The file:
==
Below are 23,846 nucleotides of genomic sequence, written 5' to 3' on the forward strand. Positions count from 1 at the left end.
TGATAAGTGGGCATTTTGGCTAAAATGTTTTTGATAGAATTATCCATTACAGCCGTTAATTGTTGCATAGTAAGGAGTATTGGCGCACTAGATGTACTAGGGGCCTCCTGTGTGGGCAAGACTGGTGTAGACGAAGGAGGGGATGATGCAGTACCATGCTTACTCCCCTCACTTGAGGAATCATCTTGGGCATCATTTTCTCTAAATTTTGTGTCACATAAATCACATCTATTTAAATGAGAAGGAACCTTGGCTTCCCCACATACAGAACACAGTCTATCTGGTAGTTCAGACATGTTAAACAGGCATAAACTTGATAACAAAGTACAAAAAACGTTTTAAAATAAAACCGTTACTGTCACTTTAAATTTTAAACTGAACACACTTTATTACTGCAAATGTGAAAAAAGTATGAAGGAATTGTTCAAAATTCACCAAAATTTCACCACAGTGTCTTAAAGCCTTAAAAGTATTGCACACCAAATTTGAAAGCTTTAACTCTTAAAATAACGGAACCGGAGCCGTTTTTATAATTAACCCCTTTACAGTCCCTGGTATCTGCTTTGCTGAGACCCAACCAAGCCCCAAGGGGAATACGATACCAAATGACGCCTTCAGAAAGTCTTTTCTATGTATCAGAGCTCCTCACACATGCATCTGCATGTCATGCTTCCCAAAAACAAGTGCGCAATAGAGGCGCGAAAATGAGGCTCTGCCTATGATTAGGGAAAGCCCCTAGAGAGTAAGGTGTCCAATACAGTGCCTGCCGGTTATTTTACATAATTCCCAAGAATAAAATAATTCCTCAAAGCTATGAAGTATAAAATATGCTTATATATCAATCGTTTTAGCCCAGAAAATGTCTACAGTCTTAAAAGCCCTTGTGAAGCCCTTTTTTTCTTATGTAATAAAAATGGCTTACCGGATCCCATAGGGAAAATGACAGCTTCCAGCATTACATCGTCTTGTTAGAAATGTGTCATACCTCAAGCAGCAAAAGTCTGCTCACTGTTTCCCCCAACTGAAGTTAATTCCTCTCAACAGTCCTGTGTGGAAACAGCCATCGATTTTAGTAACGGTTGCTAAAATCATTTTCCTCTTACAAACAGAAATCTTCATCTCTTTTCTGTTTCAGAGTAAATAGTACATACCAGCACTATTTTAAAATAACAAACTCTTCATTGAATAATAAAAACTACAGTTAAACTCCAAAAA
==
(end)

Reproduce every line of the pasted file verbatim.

Below are 23,846 nucleotides of genomic sequence, written 5' to 3' on the forward strand. Positions count from 1 at the left end.
TGATAAGTGGGCATTTTGGCTAAAATGTTTTTGATAGAATTATCCATTACAGCCGTTAATTGTTGCATAGTAAGGAGTATTGGCGCACTAGATGTACTAGGGGCCTCCTGTGTGGGCAAGACTGGTGTAGACGAAGGAGGGGATGATGCAGTACCATGCTTACTCCCCTCACTTGAGGAATCATCTTGGGCATCATTTTCTCTAAATTTTGTGTCACATAAATCACATCTATTTAAATGAGAAGGAACCTTGGCTTCCCCACATACAGAACACAGTCTATCTGGTAGTTCAGACATGTTAAACAGGCATAAACTTGATAACAAAGTACAAAAAACGTTTTAAAATAAAACCGTTACTGTCACTTTAAATTTTAAACTGAACACACTTTATTACTGCAAATGTGAAAAAAGTATGAAGGAATTGTTCAAAATTCACCAAAATTTCACCACAGTGTCTTAAAGCCTTAAAAGTATTGCACACCAAATTTGAAAGCTTTAACTCTTAAAATAACGGAACCGGAGCCGTTTTTATAATTAACCCCTTTACAGTCCCTGGTATCTGCTTTGCTGAGACCCAACCAAGCCCCAAGGGGAATACGATACCAAATGACGCCTTCAGAAAGTCTTTTCTATGTATCAGAGCTCCTCACACATGCATCTGCATGTCATGCTTCCCAAAAACAAGTGCGCAATAGAGGCGCGAAAATGAGGCTCTGCCTATGATTAGGGAAAGCCCCTAGAGAGTAAGGTGTCCAATACAGTGCCTGCCGGTTATTTTACATAATTCCCAAGAATAAAATAATTCCTCAAAGCTATGAAGTATAAAATATGCTTATATATCAATCGTTTTAGCCCAGAAAATGTCTACAGTCTTAAAAGCCCTTGTGAAGCCCTTTTTTTCTTATGTAATAAAAATGGCTTACCGGATCCCATAGGGAAAATGACAGCTTCCAGCATTACATCGTCTTGTTAGAAATGTGTCATACCTCAAGCAGCAAAAGTCTGCTCACTGTTTCCCCCAACTGAAGTTAATTCCTCTCAACAGTCCTGTGTGGAAACAGCCATCGATTTTAGTAACGGTTGCTAAAATCATTTTCCTCTTACAAACAGAAATCTTCATCTCTTTTCTGTTTCAGAGTAAATAGTACATACCAGCACTATTTTAAAATAACAAACTCTTCATTGAATAATAAAAACTACAGTTAAACTCCAAAAA